EMILY THOMAS YUKIMURA (nka EMILY THOMAS), Plaintiff-Appellee, v. DAVID YUKIMURA, Defendant-Appellant
ORDER DISMISSING APPEAL FOR LACK OF APPELLATE JURISDICTION AND DISMISSING AS MOOT ALL PENDING MOTIONS IN CAAP-16-0000725
Upon review of the record in this appeal arising out of post-judgment proceedings in a divorce case, it appears that we lack appellate jurisdiction over Defendant-Appellant John Doe's (Appellant Husband) appeal from the Honorable Edmund D. Acoba's April 29, 2016 post-judgment “Order Regarding Defendant's Motion to Show Cause Filed April 27, 2015; Supplement to Defendant's Motion to Show Cause Filed May 12, 2015; Plaintiff's Motion and Affidavit for Order to Show Cause and Relief after Order and Decree Filed May 21, 2015; Plaintiff's Supplemental Motion and Affdavit [sic] for Order to Show Cause and Relief after Order and Decree Filed June 19, 2015; Plaintiff's Motion to Enforce Agreement Filed October 21, 2015; and Defendant's Motion to Show Cause and Motion to Enforce Agreement Filed November 9, 2015” (the April 29, 2016 post-judgment order).
The April 29, 2016 post-judgment order appears to be an independently appealable final post-judgment order under Hawaii Revised Statutes § 571-54 (2006). See Hall v. Hall, 96 Hawai'i 105, 111 n.4, 26 P.3d 594, 600 n.4 (App. 2001), affirmed in part, and vacated in part on other grounds, Hall v. Hall, 95 Hawai'i 318, 22 P.3d 965 (2001); Ditto v. McCurdy, 103 Hawai'i 153, 157, 80 P.3d 974, 978 (2003). Nevertheless, Appellant Husband did not file his October 26, 2016 notice of appeal within thirty days after entry of the April 29, 2016 post-judgment order, as Rule 4(a) (1) of the Hawai'i Rules of Appellate Procedure (HRAP) required for a timely appeal.
Although Appellant Husband might have attempted to invoke the tolling provision in HRAP Rule 4(a)(3) by filing a May 13, 2016 post-judgment motion for reconsideration (May 13, 2016 Motion for Reconsideration) of the April 29, 2016 post-judgment order pursuant to Rule 59 of the Hawai'i Family Court Rules (HFCR), Appellant Husband did not file his May 13, 2016 Motion for Reconsideration within ten days after entry of the April 29, 2016 post-judgment order, as HFCR Rule 59(e) expressly required for a “timely” post-judgment motion for reconsideration that would invoke the tolling provision in HRAP Rule 4(a) (3).1 See HFCR Rule 59(e) (“[A] motion to reconsider, alter or amend a judgment or order is not required but may be filed no later than 10 days after the entry of the judgment or order[.]”). Consequently, Appellant Husband did not invoke the tolling provision in HRAP Rule 4(a) (3), and his October 26, 2016 notice of appeal is untimely as to the April 2 9, 2016 post-judgment order under HRAP Rule 4(a) (1). The failure to file a timely notice of appeal in a civil matter is a jurisdictional defect that the parties cannot waive and the appellate courts cannot disregard in the exercise of judicial discretion. Bacon v. Karlin, 68 Haw. 648, 650, 727 P.2d 1127, 1128 (1986); HRAP Rule 26(b) (“[N]o court or judge or justice is authorized to change the jurisdictional requirements contained in Rule 4 of these rules.”); HRAP Rule 26(e) (“The reviewing court for good cause shown may relieve a party from a default occasioned by any failure to comply with these rules, except the failure to give timely notice of appeal.”).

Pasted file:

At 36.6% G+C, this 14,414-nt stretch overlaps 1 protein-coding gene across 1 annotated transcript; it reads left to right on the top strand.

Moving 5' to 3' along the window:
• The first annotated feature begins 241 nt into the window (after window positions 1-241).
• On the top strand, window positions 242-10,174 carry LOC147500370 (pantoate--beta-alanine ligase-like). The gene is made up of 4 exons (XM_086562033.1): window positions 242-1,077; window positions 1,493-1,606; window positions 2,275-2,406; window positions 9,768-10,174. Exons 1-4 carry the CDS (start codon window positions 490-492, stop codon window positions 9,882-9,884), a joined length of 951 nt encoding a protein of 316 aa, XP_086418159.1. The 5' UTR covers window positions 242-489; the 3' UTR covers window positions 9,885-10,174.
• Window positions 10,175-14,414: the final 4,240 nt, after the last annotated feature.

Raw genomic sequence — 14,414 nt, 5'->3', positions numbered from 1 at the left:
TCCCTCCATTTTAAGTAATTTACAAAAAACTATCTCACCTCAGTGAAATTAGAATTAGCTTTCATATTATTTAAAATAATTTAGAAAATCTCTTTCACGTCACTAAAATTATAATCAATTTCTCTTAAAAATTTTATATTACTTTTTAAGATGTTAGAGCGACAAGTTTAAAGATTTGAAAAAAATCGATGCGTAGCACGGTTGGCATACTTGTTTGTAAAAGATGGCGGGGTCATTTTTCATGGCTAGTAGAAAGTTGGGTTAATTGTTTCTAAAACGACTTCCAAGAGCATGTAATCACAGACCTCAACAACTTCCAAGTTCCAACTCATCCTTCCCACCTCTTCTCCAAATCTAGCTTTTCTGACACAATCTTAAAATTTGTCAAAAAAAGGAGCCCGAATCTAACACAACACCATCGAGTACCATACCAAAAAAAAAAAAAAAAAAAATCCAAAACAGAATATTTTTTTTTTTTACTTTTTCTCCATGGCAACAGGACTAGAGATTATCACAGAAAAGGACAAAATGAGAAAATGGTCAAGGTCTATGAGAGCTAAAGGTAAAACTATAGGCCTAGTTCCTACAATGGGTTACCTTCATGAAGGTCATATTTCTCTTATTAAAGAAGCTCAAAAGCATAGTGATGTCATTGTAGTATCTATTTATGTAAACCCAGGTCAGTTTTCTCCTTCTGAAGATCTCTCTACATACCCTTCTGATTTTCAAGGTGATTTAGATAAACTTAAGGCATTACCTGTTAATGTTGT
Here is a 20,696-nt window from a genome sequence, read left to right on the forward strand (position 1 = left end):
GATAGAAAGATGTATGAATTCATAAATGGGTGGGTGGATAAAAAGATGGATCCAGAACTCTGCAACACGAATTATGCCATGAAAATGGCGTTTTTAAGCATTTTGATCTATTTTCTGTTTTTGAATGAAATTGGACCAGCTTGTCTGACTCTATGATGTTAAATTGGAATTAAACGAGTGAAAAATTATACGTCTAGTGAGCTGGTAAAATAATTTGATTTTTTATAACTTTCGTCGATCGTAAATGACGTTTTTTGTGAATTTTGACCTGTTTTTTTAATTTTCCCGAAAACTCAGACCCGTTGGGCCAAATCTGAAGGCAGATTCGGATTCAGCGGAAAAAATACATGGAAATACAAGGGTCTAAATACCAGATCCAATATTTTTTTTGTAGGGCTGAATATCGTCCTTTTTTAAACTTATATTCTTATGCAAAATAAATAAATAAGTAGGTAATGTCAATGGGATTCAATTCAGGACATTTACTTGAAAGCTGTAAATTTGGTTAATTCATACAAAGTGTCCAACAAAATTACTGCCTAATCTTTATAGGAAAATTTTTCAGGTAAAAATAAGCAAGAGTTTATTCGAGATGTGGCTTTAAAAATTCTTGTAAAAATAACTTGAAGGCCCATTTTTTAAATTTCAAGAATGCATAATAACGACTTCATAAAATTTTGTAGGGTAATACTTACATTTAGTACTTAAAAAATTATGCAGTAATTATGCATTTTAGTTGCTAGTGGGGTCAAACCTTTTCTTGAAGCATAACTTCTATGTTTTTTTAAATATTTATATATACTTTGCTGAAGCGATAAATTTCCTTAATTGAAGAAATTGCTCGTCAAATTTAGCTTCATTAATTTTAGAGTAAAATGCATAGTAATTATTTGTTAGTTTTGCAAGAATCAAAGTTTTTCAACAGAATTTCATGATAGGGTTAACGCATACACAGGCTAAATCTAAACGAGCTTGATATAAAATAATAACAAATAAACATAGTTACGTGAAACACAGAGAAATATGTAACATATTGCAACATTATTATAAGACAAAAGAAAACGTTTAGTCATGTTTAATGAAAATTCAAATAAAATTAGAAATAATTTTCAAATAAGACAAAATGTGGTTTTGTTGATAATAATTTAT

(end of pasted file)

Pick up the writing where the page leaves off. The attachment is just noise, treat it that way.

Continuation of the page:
Accordingly, IT IS HEREBY ORDERED that appellate court case number CAAP-16-0000725 is dismissed for lack of appellate jurisdiction.
IT IS FURTHER HEREBY ORDERED that all pending motions in appellate court case number CAAP-16-0000725 are dismissed as moot.
1. Rule 4(a) (3) of the Hawai'i Rules of Appellate Procedure provides:(3) Time to appeal affected by post-judgment motions. If any party files a timely motion for judgment as a matter of law, to amend findings or make additional findings, for a new trial, to reconsider, alter or amend the judgment or order, or for attorney's fees or costs, and court or agency rules specify the time by which the motion shall be filed, then the time for filing the notice of appeal is extended for all parties until 30 days after entry of an order disposing of the motion. The presiding court or agency in which the motion was filed shall dispose of any such post-judgment motion by entering an order upon the record within 90 days after the date the motion was filed. If the court or agency fails to enter an order on the record, then, within 5 days after the 90th day, the clerk of the relevant court or agency shall notify the parties that, by operation of this Rule, the post-judgment motion is denied and that any orders entered thereafter shall be a nullity. The time of appeal shall run from the date of entry of the court or agency's order disposing of the post-judgment motion, if the order is entered within the 90 days, or from the filing date of the clerk's notice to the parties that the post-judgment motion is denied pursuant to the operation of the Rule. The notice of appeal shall be deemed to appeal the disposition of all post-judgment motions that are timely filed after entry of the judgment or order. The 90-day period shall be computed as provided in Rule 26 of these Rules.(Emphases added).